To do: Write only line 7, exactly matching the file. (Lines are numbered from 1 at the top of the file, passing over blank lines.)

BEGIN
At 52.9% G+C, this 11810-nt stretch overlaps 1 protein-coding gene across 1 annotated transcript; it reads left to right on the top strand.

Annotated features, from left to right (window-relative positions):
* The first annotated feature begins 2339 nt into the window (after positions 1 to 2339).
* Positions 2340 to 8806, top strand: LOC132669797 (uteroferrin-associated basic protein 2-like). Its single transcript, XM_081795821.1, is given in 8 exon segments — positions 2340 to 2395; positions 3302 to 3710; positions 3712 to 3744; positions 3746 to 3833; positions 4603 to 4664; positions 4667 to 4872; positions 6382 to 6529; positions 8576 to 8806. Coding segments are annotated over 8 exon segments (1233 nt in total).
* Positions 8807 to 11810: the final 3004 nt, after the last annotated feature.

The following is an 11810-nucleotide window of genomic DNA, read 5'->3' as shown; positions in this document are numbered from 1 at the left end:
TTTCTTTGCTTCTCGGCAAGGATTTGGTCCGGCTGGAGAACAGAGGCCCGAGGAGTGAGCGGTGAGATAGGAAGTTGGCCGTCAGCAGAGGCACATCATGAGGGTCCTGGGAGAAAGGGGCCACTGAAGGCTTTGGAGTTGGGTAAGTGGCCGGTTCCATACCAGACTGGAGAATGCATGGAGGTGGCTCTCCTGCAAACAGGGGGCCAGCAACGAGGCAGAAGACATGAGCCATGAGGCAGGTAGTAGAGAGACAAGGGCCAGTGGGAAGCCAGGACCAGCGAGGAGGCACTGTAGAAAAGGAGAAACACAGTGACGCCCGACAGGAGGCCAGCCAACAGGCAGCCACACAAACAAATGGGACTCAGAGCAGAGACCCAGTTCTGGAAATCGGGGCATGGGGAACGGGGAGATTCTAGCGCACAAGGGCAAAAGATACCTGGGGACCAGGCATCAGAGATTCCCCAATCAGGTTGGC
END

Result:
TTTCTTTGCTTCTCGGCAAGGATTTGGTCCGGCTGGAGAACAGAGGCCCGAGGAGTGAGCGGTGAGATAGGAAGTTGGCCGTCAGCAGAGGCACATCATGAGGGTCCTGGGAGAAAGGGGCCACTGAAGGCTTTGGAGTTGGGTAAGTGGCCGGTTCCATACCAGACTGGAGAATGCATGGAGGTGGCTCTCCTGCAAACAGGGGGCCAGCAACGAGGCAGAAGACATGAGCCATGAGGCAGGTAGTAGAGAGACAAGGGCCAGTGGGAAGCCAGGACCAGCGAGGAGGCACTGTAGAAAAGGAGAAACACAGTGACGCCCGACAGGAGGCCAGCCAACAGGCAGCCACACAAACAAATGGGACTCAGAGCAGAGACCCAGTTCTGGAAATCGGGGCATGGGGAACGGGGAGATTCTAGCGCACAAGGGCAAAAGATACCTGGGGACCAGGCATCAGAGATTCCCCAATCAGGTTGGC